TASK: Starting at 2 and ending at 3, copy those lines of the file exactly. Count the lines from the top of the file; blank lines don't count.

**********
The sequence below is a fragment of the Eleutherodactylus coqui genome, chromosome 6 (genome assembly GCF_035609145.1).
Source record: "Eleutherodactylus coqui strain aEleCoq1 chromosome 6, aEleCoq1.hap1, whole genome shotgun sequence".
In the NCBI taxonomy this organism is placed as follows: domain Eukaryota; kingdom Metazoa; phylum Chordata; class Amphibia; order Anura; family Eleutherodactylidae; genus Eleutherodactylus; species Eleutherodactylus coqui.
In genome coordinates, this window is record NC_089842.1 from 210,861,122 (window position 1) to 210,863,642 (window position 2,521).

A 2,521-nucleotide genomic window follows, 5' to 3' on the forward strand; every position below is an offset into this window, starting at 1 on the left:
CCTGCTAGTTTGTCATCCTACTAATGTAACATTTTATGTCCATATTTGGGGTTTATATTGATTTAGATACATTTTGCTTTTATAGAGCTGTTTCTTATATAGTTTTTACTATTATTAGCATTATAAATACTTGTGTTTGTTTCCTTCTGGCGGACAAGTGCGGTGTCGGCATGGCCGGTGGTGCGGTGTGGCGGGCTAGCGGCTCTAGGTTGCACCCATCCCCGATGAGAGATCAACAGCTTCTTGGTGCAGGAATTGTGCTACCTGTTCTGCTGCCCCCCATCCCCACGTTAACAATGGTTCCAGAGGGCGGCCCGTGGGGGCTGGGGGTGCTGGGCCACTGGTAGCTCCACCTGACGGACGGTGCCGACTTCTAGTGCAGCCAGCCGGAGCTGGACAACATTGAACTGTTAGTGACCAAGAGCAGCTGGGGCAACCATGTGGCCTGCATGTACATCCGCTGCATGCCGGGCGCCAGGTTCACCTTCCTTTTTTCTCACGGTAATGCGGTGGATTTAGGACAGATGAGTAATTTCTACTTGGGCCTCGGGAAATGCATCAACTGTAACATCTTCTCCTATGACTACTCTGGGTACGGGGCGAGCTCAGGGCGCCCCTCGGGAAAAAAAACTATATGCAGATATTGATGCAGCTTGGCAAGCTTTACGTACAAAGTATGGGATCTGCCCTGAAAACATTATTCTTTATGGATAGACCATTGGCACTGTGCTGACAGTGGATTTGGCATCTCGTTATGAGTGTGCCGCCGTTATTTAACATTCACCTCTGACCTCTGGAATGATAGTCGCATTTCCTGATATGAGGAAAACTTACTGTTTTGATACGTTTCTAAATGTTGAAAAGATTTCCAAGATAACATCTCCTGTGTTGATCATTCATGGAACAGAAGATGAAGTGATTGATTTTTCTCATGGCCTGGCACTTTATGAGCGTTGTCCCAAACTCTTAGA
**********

Source record: "Eleutherodactylus coqui strain aEleCoq1 chromosome 6, aEleCoq1.hap1, whole genome shotgun sequence".
In the NCBI taxonomy this organism is placed as follows: domain Eukaryota; kingdom Metazoa; phylum Chordata; class Amphibia; order Anura; family Eleutherodactylidae; genus Eleutherodactylus; species Eleutherodactylus coqui.